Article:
With his latest book, Children of Dust, Alabama novelist Marlin Barton has taken his place with the finest Southern writers of our times – with the likes of Ron Rash or William Gay – and if anything, that is understating the case. When it comes to understanding the human condition, and its intricate intertwining with the history of our place, there is not a better writer anywhere.
Barton tells the story of a Southern family living through the violence of Reconstruction, the tangled hurts in the time just after the Civil War, when newly freed slaves were yearning for freedom, for the citizenship and economic opportunity that would affirm a humanity that had long been denied. But by the 1870s they could already see that former Confederates reeling from defeat, and the shame and wreckage that went along with it, were determined to restore the power they had lost.
In Barton's novel, protagonist Rafe Anderson is a violent man with a twisted sense of honor, a veteran of war who believes that a man – a white man – must be willing to take what he needs. He is a rural patriarch with three families. One of these is with his wife, Melinda, a woman of vulnerability and wisdom, who must summon the strength to deal with the deaths of two infant sons. Both boys died mysteriously, just hours after they were born, and Melinda suspects that Betsy, Rafe's mistress who lives in a nearby cabin, may be the cold-blooded killer of both.
Betsy is a woman of color, part Black and part Choctaw. She and Melinda share a simmering hatred for each other, and for Rafe’s other mistress, Virginia, who lives with her children in a nearby town. As characters in a story both tender and violent search for the truth – a search that continues down through the generations – they are caught in the complications of race.
Marlin Barton, a white Alabamian, understands clearly that these complications are at the heart of the American story. How we see that story can be shaped in ways we barely understand by who we are and the things that we have been raised to believe. Writing about one of his characters, a white historian in the twentieth century struggling against the limits of his own point of view, Barton defines the struggle this way:
“He’s learned one probable truth … over these last few years, and that is that Black people have maybe always known more about white people’s history than white people themselves. Whites may have written the majority of the history, but it’s been Black people who’ve held the deeper knowledge that dates and bare facts never reveal about the actions of a people who held themselves superior. And yet, because the one race held itself superior, the perceptions of the other had to be influenced to some degree by their resentments and bias. How could they not have been?”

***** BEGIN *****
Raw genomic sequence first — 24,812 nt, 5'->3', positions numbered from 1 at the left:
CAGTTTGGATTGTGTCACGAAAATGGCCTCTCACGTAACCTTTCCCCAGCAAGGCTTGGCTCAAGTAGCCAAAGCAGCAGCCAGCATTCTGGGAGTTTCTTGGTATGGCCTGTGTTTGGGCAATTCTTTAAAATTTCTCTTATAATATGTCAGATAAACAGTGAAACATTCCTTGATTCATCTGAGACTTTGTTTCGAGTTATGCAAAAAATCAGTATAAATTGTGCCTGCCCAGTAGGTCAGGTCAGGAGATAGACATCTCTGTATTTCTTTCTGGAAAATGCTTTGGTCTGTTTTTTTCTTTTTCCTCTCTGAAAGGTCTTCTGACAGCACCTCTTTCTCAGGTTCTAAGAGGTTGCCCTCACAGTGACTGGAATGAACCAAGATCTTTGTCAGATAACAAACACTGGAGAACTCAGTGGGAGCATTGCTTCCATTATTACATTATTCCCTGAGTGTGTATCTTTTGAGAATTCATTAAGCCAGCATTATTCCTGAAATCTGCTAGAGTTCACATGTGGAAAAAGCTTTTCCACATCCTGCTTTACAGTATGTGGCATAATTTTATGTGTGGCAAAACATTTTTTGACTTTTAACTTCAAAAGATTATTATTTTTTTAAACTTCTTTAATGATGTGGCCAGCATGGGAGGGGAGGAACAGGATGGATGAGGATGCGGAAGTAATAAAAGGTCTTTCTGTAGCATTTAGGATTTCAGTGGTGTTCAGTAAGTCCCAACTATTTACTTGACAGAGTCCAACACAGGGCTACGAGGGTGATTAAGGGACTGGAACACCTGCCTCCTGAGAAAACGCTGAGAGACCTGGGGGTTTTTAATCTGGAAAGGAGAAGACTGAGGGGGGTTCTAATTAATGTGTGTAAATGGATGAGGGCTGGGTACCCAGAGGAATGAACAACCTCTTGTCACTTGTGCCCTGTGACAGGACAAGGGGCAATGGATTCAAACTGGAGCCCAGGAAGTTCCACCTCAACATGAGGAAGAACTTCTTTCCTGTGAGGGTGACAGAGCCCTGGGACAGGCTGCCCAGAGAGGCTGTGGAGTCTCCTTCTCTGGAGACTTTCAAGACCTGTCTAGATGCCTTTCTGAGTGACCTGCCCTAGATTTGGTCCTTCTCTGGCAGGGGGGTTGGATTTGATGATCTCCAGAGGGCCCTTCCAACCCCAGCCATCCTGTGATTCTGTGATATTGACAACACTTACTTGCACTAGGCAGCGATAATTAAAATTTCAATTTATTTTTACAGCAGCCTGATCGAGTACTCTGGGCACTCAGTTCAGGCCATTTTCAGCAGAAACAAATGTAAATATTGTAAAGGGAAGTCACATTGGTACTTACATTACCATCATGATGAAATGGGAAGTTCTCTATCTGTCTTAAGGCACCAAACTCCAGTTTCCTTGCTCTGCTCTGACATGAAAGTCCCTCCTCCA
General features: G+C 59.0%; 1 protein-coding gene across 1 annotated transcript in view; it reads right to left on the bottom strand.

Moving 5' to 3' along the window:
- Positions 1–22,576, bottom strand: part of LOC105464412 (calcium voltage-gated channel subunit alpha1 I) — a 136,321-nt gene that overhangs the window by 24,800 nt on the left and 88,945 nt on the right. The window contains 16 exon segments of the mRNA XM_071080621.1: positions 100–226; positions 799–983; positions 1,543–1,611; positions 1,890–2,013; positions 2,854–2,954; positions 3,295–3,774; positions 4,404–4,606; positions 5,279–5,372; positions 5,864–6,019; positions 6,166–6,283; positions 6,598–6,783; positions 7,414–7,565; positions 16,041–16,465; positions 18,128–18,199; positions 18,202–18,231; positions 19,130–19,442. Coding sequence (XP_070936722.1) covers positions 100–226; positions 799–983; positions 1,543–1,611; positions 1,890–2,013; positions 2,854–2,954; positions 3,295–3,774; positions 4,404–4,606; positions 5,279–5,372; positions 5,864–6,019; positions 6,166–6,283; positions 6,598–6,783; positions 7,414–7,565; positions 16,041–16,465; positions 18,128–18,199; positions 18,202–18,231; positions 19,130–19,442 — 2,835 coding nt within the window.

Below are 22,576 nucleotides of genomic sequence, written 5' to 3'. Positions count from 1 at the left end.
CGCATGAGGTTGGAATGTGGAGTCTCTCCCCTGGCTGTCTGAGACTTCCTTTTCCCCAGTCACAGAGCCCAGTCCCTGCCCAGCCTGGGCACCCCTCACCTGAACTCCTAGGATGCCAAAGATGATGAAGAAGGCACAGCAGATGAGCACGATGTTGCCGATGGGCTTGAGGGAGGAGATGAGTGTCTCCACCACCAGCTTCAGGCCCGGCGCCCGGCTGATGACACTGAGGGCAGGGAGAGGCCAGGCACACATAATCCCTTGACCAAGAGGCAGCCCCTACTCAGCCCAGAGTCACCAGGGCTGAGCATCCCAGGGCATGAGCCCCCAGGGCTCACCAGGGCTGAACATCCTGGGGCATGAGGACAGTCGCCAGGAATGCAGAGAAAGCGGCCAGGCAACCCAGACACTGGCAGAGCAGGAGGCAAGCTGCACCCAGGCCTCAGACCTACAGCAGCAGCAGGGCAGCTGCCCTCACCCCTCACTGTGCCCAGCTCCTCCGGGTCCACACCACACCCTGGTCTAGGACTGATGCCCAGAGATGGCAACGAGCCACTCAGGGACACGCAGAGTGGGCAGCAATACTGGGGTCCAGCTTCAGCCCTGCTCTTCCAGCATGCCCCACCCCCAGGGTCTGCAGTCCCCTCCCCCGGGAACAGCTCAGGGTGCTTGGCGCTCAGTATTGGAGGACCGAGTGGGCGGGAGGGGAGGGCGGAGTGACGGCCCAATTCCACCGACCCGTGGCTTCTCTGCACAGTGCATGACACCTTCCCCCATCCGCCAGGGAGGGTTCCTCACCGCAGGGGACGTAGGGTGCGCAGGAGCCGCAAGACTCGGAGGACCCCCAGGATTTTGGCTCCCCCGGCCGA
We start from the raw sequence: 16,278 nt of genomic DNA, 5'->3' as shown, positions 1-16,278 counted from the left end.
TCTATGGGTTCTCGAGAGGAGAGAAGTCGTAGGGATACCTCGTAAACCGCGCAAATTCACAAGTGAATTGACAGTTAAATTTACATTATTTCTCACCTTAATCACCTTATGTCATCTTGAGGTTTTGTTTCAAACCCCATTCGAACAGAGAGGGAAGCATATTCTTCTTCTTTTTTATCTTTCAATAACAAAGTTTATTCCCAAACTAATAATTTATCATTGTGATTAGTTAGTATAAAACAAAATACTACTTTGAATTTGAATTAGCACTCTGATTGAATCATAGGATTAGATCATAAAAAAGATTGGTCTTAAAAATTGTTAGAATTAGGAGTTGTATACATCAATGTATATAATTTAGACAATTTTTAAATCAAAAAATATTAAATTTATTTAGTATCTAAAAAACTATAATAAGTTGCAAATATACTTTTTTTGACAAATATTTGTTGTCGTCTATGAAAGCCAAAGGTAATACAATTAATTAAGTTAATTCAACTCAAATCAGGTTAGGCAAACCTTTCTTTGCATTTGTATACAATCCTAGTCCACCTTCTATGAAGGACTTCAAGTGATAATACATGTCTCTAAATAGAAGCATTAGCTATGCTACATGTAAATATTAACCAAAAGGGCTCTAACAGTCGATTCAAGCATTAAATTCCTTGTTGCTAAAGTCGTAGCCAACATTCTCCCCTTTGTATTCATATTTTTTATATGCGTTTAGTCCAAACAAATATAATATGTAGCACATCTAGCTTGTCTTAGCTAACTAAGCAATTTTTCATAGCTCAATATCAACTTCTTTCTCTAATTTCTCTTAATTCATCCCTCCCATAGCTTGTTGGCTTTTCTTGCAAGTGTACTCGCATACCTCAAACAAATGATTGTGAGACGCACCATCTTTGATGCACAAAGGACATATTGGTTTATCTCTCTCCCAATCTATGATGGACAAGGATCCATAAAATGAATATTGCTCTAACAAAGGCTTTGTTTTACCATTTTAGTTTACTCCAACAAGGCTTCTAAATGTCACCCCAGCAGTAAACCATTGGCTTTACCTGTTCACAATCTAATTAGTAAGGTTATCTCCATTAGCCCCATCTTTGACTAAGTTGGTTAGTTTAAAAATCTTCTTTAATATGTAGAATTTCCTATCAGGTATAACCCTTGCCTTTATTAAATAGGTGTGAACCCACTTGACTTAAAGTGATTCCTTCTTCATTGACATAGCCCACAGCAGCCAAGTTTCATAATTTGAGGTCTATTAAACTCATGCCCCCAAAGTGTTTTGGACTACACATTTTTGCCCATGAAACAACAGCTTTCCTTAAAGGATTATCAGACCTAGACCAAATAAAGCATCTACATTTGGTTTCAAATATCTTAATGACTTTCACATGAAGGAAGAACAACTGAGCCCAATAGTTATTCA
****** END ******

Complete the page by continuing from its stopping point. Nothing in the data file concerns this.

And then in the words of that same character:
“When people look at racial history, they want to dismiss the paradoxes, or don’t even see them. But maybe it’s in those paradoxes where truth really lies.”
This is the heart of Barton’s story, the tragedy and paradox of the past. But the novel, of course, is more than a fictional dive into history. It is a riveting, character driven account of the life and pain of one Southern family – Southern, in this case, including all of us; white, Black, Native American. Though the plot itself is intricate and brilliant, it is the sketching of character that ultimately sets Barton’s writing apart. Seldom does a novel have this many characters so fully developed. And even for the most hardened and bitter, including the violent protagonist, Rafe, we find ourselves drawn toward empathy, or at least a kind of reluctant understanding.
Meanwhile, the heroes – all of whom are actually heroines – are crafted with subtlety and grace. Melinda Anderson, her oldest teenaged daughter Bunyan, their Choctaw housekeeper Annie Mae, who once posed as a slave to escape the Trail of Tears, are women of strength who struggle with a truth that all of them share.
This is a great novel, one of the best I have read in many years. I could not put it down, and once finished, I could not stop thinking about what it meant – about history and the human condition, about the bonds that tie us to one another, and about a legacy we cannot escape, no matter how hard we try to deny it.
Frye Gaillard, writer in residence at the University of South Alabama, is an Alabama native whose books include Cradle of Freedom: Alabama and the Movement That Changed America and A Hard Rain: America in the 1960s.